Why Unilever plc Should Be A Loser This Year

Unilever (LSE: ULVR) (NYSE: UL.US) has been a solid performer for years, and it’s at the heart of many a good long-term portfolio. But I’ve been bearish on the shares for some time. Why?

Well, first lets take a look at the last five years’ performance together with forecasts for 2013 and the next two years:

Dec Pre-tax EPS Change Dividend Change Yield Cover
2008 £7,129m 143p +8% 77.00p   4.9% 1.9x
2009 £4,916m 121p -15% 41.06p -47% 2.1% 2.9x
2010 £6,132m 141p +16% 81.90p +99% 4.2% 1.7x
2011 £6,245m 146p +4% 93.14p +14% 4.3% 1.6x
2012 £6,683m 161p +10% 97.22p +4.4% 4.1% 1.7x
2013(f) £5,562m 130p -2% 88.90p -8.6% 3.6% 1.5x
2014(f) £5,830m 135p +3% 92.71p +4.3% 3.8% 1.5x
2015(f) £6,366m 147p +9% 99.68p  +7.5% 4.1% 1.5x

Now, that’s really not a bad record, and it can probably be expected to continue for decades due to the nature of Unilever’s business — the owner of so many billion-dollar brands, including Dove, Flora, Knorr and Lipton, in addition to a couple of hundred other popular brands around the world, is always going to be selling lots of stuff.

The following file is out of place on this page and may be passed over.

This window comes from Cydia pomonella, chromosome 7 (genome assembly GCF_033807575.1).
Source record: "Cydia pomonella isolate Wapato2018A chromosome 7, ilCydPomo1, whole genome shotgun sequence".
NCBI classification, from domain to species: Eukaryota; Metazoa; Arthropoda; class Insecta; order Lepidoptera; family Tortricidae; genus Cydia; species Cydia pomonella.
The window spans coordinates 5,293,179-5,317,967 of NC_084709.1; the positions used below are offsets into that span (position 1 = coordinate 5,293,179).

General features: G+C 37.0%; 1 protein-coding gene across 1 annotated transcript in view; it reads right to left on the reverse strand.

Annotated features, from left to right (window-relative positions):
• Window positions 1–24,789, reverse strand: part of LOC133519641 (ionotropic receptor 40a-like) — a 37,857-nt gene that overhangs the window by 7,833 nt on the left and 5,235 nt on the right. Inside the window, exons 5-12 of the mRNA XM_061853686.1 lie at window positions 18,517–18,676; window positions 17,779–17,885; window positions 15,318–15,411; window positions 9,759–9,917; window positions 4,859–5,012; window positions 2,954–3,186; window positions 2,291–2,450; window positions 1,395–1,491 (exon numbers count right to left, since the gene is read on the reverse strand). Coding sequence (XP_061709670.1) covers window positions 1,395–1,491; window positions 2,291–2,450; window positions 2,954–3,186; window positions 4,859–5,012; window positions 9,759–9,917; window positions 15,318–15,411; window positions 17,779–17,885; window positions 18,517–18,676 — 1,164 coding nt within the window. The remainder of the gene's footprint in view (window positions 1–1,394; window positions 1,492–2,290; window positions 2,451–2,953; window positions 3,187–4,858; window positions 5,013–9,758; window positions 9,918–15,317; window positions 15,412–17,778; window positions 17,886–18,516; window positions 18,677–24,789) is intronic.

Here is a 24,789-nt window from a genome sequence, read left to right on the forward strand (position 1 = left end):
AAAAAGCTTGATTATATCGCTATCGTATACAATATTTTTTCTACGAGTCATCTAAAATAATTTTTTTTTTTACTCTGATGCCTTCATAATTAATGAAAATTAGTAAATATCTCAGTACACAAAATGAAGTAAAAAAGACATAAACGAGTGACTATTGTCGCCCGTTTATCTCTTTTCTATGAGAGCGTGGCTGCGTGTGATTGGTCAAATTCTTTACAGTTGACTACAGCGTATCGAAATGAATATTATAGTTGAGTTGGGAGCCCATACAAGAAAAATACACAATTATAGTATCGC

Sage haven

That’s partly why Unilever shares did so well during the recession — they’re a relatively safe investment during hard times when there’s a “flight to quality” on. But that’s also helped make me bearish on the shares for 2014, as I think the past few years has made them too expensive now.

Back in 2008, Unilever shares ended the year on a price-to-earnings (P/E) ratio of a bit over 13, with a dividend yield of 4.9%, and they were attractive then — the P/E was lower than average, and the yield was significantly higher.

Today’s valuation

But wind forward to the situation facing us at the end of December 2013. We don’t have the results yet, but the analysts’ consensus is probably about right. And it puts the shares on a P/E of over 18, with that dividend yield down to 3.6% — and it takes two more years to get the P/E back down as low as 16.

I’ve been watching Unilever as a possible Beginners’ Portfolio candidate for some time, and if I’d added it in the early days we’d be in profit with it now as the price continued on upwards after I first rejected it as overvalued.

But after peaking around 2,885p in April 2013, Unilever shares have been falling in what I’ve always seen as an inevitable correction once the economic storm clouds started to clear.

Still overvalued?

The question that remains is whether there is any further correction to come. And though quality companies often command above-average valuations over the long term, I think the answer to that is yes.

Verdict: Nice company, shame about the price!

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> Alan doesn't own any shares in Unilever. The Motley Fool owns shares in Unilever.